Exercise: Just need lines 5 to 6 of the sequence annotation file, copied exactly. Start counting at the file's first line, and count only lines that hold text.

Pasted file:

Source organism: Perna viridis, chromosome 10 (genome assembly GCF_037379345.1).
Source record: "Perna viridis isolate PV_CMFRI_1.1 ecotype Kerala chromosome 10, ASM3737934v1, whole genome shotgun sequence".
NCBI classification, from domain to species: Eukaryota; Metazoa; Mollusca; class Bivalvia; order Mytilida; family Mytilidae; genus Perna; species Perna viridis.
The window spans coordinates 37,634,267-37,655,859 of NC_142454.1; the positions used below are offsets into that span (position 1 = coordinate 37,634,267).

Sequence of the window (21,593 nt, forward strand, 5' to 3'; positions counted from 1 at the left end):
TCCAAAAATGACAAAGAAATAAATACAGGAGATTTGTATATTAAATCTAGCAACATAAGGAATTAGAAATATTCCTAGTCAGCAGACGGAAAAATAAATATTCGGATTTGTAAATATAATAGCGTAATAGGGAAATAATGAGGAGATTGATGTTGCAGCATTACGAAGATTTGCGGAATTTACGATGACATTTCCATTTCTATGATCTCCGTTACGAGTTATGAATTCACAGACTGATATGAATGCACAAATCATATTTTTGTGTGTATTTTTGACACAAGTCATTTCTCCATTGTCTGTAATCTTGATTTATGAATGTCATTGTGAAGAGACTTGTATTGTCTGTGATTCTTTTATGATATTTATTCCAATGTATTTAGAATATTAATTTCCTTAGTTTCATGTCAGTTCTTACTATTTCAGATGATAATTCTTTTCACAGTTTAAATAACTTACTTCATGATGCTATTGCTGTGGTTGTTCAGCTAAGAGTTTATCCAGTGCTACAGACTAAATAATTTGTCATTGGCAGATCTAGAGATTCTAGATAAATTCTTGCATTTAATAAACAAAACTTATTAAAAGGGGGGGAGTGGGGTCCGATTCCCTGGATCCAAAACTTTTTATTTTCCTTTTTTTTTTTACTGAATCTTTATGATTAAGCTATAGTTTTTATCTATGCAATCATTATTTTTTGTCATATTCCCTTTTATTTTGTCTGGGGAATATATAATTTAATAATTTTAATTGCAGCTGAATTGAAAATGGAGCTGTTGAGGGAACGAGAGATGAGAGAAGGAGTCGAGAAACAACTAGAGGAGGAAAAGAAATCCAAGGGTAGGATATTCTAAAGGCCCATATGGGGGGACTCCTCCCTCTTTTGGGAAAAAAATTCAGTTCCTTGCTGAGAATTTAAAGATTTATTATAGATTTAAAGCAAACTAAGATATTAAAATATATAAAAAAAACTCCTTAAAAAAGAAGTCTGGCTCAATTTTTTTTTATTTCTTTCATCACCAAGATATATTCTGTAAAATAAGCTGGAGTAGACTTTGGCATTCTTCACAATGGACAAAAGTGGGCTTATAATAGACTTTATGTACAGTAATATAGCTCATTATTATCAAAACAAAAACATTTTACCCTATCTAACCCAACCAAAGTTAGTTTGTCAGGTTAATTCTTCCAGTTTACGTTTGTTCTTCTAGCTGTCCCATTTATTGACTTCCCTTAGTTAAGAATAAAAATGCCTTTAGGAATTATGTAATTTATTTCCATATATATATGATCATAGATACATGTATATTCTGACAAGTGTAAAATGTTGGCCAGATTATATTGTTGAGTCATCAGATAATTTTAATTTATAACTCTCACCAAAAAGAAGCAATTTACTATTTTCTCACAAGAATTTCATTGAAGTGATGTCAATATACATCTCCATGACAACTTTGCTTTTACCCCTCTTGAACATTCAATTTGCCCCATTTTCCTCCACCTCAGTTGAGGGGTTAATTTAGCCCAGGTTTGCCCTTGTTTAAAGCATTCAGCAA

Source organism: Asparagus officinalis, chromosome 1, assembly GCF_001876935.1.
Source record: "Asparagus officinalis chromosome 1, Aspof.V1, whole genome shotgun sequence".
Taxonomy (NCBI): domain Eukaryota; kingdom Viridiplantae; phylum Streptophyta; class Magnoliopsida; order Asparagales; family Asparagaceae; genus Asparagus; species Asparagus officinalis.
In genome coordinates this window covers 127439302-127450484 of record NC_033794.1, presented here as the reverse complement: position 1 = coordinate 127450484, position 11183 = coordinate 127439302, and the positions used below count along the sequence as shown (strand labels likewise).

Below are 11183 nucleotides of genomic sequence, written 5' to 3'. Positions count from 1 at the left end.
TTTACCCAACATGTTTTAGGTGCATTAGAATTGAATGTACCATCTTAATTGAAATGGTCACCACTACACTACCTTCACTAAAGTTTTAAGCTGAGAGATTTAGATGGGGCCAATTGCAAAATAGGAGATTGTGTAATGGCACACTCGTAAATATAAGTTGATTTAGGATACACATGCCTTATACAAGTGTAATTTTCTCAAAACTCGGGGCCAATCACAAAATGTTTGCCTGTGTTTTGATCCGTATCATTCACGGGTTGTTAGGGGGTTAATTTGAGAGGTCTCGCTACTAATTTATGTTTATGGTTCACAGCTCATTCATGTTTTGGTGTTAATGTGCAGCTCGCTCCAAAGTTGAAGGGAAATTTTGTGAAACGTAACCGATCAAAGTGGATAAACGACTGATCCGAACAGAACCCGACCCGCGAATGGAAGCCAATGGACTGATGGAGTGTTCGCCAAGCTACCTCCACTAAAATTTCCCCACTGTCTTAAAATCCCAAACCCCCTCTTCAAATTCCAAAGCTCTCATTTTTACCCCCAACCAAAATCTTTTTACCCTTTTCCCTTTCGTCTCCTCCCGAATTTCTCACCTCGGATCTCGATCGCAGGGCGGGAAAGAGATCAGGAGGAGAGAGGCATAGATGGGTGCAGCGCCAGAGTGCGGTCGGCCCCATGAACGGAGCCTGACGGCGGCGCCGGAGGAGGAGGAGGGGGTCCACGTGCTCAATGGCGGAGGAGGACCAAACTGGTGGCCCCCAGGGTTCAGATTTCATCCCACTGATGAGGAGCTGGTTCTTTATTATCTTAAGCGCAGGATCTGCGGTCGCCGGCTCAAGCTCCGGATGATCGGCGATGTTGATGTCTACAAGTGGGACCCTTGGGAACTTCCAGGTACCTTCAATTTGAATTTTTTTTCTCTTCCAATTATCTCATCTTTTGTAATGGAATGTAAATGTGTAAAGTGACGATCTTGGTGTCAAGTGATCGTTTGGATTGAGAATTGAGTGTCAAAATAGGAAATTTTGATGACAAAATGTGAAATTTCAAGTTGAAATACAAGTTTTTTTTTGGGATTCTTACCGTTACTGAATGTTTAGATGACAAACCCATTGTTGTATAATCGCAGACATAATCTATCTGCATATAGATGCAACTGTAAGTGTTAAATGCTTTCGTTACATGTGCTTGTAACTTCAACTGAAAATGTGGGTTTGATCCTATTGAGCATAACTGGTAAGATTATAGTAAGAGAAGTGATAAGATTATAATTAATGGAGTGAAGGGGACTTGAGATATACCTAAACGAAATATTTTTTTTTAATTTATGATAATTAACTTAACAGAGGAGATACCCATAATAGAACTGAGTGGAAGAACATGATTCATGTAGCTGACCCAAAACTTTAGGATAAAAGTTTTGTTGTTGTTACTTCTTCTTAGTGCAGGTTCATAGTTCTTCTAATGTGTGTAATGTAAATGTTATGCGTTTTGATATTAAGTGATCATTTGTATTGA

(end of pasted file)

Sequence of the window (21,593 nt, forward strand, 5' to 3'; positions counted from 1 at the left end):
TCCAAAAATGACAAAGAAATAAATACAGGAGATTTGTATATTAAATCTAGCAACATAAGGAATTAGAAATATTCCTAGTCAGCAGACGGAAAAATAAATATTCGGATTTGTAAATATAATAGCGTAATAGGGAAATAATGAGGAGATTGATGTTGCAGCATTACGAAGATTTGCGGAATTTACGATGACATTTCCATTTCTATGATCTCCGTTACGAGTTATGAATTCACAGACTGATATGAATGCACAAATCATATTTTTGTGTGTATTTTTGACACAAGTCATTTCTCCATTGTCTGTAATCTTGATTTATGAATGTCATTGTGAAGAGACTTGTATTGTCTGTGATTCTTTTATGATATTTATTCCAATGTATTTAGAATATTAATTTCCTTAGTTTCATGTCAGTTCTTACTATTTCAGATGATAATTCTTTTCACAGTTTAAATAACTTACTTCATGATGCTATTGCTGTGGTTGTTCAGCTAAGAGTTTATCCAGTGCTACAGACTAAATAATTTGTCATTGGCAGATCTAGAGATTCTAGATAAATTCTTGCATTTAATAAACAAAACTTATTAAAAGGGGGGGAGTGGGGTCCGATTCCCTGGATCCAAAACTTTTTATTTTCCTTTTTTTTTTTACTGAATCTTTATGATTAAGCTATAGTTTTTATCTATGCAATCATTATTTTTTGTCATATTCCCTTTTATTTTGTCTGGGGAATATATAATTTAATAATTTTAATTGCAGCTGAATTGAAAATGGAGCTGTTGAGGGAACGAGAGATGAGAGAAGGAGTCGAGAAACAACTAGAGGAGGAAAAGAAATCCAAGGGTAGGATATTCTAAAGGCCCATATGGGGGGACTCCTCCCTCTTTTGGGAAAAAAATTCAGTTCCTTGCTGAGAATTTAAAGATTTATTATAGATTTAAAGCAAACTAAGATATTAAAATATATAAAAAAAACTCCTTAAAAAAGAAGTCTGGCTCAATTTTTTTTTATTTCTTTCATCACCAAGATATATTCTGTAAAATAAGCTGGAGTAGACTTTGGCATTCTTCACAATGGACAAAAGTGGGCTTATAATAGACTTTATGTACAGTAATATAGCTCATTATTATCAAAACAAAAACATTTTACCCTATCTAACCCAACCAAAGTTAGTTTGTCAGGTTAATTCTTCCAGTTTACGTTTGTTCTTCTAGCTGTCCCATTTATTGACTTCCCTTAGTTAAGAATAAAAATGCCTTTAGGAATTATGTAATTTATTTCCATATATATATGATCATAGATACATGTATATTCTGACAAGTGTAAAATGTTGGCCAGATTATATTGTTGAGTCATCAGATAATTTTAATTTATAACTCTCACCAAAAAGAAGCAATTTACTATTTTCTCACAAGAATTTCATTGAAGTGATGTCAATATACATCTCCATGACAACTTTGCTTTTACCCCTCTTGAACATTCAATTTGCCCCATTTTCCTCCACCTCAGTTGAGGGGTTAATTTAGCCCAGGTTTGCCCTTGTTTAAAGCATTCAGCAA